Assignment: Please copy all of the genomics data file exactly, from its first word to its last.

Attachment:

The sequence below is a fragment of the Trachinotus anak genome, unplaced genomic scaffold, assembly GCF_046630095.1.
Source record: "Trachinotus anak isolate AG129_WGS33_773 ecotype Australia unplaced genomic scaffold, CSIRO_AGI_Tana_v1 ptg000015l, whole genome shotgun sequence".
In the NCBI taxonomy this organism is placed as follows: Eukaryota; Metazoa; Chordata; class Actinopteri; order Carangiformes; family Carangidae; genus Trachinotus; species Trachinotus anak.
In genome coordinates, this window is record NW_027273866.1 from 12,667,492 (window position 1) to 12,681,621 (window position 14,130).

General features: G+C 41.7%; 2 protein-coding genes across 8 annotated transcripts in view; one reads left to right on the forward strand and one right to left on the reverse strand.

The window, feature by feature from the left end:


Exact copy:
The sequence below is a fragment of the Trachinotus anak genome, unplaced genomic scaffold, assembly GCF_046630095.1.
Source record: "Trachinotus anak isolate AG129_WGS33_773 ecotype Australia unplaced genomic scaffold, CSIRO_AGI_Tana_v1 ptg000015l, whole genome shotgun sequence".
In the NCBI taxonomy this organism is placed as follows: Eukaryota; Metazoa; Chordata; class Actinopteri; order Carangiformes; family Carangidae; genus Trachinotus; species Trachinotus anak.
In genome coordinates, this window is record NW_027273866.1 from 12,667,492 (window position 1) to 12,681,621 (window position 14,130).

General features: G+C 41.7%; 2 protein-coding genes across 8 annotated transcripts in view; one reads left to right on the forward strand and one right to left on the reverse strand.

The window, feature by feature from the left end: